This isn't to say that you won't find male villains switching sides or female heroes crossing over to join the bad guys. These few examples aren't the be-all and end-all of female turncoats either. All the games listed do have examples of male characters either switching sides or being coerced into being evil ... but often, the subtle differences between the male and female villains send out different messages. On its own, a female villain switching sides wouldn't matter very much but it raises questions when male and female villains are evil for the same reasons -- like Saren and Beneziah -- but the woman comes across more sympathetically than the man. It's hard not to wonder if there's a motive when, in a game with an even split between male and female villains -- like Arkham City or the Metal Gear Solid series -- the male villains are more evil than the female ones. There's no real reason for it and it can feel like a slightly insulting gesture.

Anyway, onto other things; there are two big important pieces of news this week. Firstly, the blog has a banner! It doesn't fit properly! I'm too lazy to fix it!

Secondly, a blog called Vicsor's Opinion rooted out something surprising about Anita Sarkeesian's damsel in distress videos; none of the game footage shown in the videos were recorded by Anita herself. They all come from Let's Play videos on Youtube and the owner of the blog, Vicsor, has comparison screenshots to prove it. He also made sure to contact some of the owners of the channels hosting the Let's Play videos and posted a reply on his blog to confirm that Feminist Frequency did not contact them to request permission to use their videos in her series.

So what does this mean for Feminist Frequency? Well it doesn't confirm anything except for the fact that Anita didn't use any of the $158,922 she received from Kickstarter to invest in a capture card. It throws up a lot of questions about how the money is being spent, however; we don't know whether there's been any investment in audio/video equipment at all, given that there's no visible or audible change in the quality of Anita's videos. The only difference is a new introduction logo. We also have to wonder if the many months in-between Anita's videos are spent playing games or simply watching Let's Plays. I know it sounds cynical and before this information came out, I wouldn't have even suggested it but hey, who's to say now that it turns out Anita didn't use her own footage?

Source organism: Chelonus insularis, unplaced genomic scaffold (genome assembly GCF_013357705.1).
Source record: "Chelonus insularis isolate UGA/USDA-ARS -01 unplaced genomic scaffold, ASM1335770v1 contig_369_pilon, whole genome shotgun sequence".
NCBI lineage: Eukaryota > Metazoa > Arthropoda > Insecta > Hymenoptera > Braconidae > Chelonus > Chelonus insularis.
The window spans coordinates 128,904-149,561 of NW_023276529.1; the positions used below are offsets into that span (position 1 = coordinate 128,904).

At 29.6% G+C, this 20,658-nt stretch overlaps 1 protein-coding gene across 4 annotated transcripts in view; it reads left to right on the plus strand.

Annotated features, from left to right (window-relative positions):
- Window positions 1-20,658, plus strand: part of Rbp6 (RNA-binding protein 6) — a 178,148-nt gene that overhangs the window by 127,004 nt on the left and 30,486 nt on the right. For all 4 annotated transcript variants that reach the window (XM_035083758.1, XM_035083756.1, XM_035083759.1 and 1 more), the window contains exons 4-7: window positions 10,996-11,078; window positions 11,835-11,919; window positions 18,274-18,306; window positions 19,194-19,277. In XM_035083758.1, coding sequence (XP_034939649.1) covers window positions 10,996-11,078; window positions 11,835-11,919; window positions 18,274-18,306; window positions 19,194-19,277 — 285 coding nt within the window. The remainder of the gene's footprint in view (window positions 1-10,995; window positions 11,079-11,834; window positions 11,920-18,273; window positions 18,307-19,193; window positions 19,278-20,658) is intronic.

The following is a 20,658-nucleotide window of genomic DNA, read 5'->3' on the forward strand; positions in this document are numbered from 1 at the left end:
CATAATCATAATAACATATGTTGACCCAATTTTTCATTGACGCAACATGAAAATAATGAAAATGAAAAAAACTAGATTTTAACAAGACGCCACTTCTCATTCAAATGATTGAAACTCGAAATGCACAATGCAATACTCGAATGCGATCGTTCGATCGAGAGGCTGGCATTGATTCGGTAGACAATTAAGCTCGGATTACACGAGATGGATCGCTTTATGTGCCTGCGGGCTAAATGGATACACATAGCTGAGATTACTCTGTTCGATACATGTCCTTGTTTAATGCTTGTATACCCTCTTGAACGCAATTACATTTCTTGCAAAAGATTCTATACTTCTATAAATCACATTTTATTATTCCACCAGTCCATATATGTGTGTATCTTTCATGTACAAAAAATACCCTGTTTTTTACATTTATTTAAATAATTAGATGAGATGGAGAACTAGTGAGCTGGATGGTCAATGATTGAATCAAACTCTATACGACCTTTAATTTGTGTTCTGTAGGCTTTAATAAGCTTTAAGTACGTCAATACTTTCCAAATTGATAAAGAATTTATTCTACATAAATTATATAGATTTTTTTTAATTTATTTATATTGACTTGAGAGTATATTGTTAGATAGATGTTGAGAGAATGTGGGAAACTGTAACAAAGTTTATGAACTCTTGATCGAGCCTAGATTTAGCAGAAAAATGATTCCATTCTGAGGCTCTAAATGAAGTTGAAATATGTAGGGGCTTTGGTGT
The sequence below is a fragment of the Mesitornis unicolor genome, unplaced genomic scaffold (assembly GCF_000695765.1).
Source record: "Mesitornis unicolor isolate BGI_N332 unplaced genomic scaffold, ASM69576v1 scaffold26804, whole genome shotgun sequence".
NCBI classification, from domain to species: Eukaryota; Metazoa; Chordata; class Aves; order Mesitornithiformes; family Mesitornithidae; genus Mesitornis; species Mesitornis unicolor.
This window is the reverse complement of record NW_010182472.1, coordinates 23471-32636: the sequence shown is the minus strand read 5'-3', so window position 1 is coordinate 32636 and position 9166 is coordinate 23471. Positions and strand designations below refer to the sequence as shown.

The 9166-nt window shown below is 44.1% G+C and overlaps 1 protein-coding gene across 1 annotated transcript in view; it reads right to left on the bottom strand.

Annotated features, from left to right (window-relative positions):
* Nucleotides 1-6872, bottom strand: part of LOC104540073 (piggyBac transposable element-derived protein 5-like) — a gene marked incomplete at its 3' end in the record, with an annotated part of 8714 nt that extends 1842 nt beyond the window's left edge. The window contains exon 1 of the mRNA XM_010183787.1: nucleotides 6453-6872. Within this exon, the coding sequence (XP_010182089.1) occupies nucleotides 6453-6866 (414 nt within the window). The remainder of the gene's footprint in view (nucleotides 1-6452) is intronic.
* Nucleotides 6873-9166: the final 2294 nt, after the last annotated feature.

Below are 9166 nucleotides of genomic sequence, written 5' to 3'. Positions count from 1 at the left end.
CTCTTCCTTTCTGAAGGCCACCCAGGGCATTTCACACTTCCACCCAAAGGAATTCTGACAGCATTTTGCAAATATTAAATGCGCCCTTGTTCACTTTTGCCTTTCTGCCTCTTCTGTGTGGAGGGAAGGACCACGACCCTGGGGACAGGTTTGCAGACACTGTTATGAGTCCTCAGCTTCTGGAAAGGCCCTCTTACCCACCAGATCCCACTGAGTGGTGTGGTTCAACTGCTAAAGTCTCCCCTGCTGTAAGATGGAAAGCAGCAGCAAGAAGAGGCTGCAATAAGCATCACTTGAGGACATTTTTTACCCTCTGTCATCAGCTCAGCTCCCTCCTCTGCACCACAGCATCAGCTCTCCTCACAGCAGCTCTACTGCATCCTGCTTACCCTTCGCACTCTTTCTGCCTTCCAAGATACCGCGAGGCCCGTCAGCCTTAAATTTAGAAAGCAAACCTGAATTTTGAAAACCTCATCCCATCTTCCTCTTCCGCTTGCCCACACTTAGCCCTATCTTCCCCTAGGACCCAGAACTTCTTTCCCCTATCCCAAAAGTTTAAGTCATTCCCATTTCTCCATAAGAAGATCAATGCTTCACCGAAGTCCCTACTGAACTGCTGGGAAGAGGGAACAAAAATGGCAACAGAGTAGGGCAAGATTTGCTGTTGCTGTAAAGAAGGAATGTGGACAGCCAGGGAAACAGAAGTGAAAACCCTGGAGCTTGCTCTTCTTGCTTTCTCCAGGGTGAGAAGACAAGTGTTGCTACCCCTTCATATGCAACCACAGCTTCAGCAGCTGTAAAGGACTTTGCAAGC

This is just another addition to a long line of Anita's screw-ups. Questionable money-making methods. Flawed, occasionally sexist arguments with cherry-picked examples. Complete bastardisation of a study to fit the point she wanted to make. And now, stolen footage.

Anita's supporters may think I'm being too harsh. Maybe she doesn't own the games she took footage from. Maybe some were too old to get hold of and it wasn't wise to invest in dated games and consoles. Maybe they were released after she went on the initial spending spree that produced this famous picture. Even so, none of those points explain why she didn't ask permission to use other footage from other people's Let's Play videos. The only explanations for that is that she was either hiding behind "fair use", she didn't think she'd get caught or she arrogantly didn't think she had to ask permission. It's also worth mentioning that on Feminist Frequency's Kickstarter page, Anita states that she plans to reward large donations with a DVD featuring all the episodes of her Tropes Vs Women In Games series. It isn't clear whether she actually plans on selling these DVDs -- personally, I doubt it, considering how large a donation it takes for just one to be given away -- but even giving them away will probably be difficult if even one person takes offence to Anita using their footage in her series.

You know what else this means? Any one of the people whose footage was taken has a legitimate reason to flag Anita's videos as inappropriate and have them removed. I don't believe their case will be watertight but as far as I can see, they may have a chance with factor one of the fair use guidelines. Time will tell.

As always, feel free to leave a comment or e-mail me at themalesofgames@gmail.com

3 comments:

  1. are you familiar with neoteny? the retention of child like features in to adulthood, it is part of the reason we don't take women seriously.
    and may be, in part, why female villeins are not as... Vile.

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    1. I am indeed familiar with neoteny. I think your theory may be correct. It would also explain why people are more comfortable seeing female heroes; we associate childlike features with innocence so we're happier to see women as good guys than bad guys.

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    2. more comfortable with, yes. able to take as seriously? no.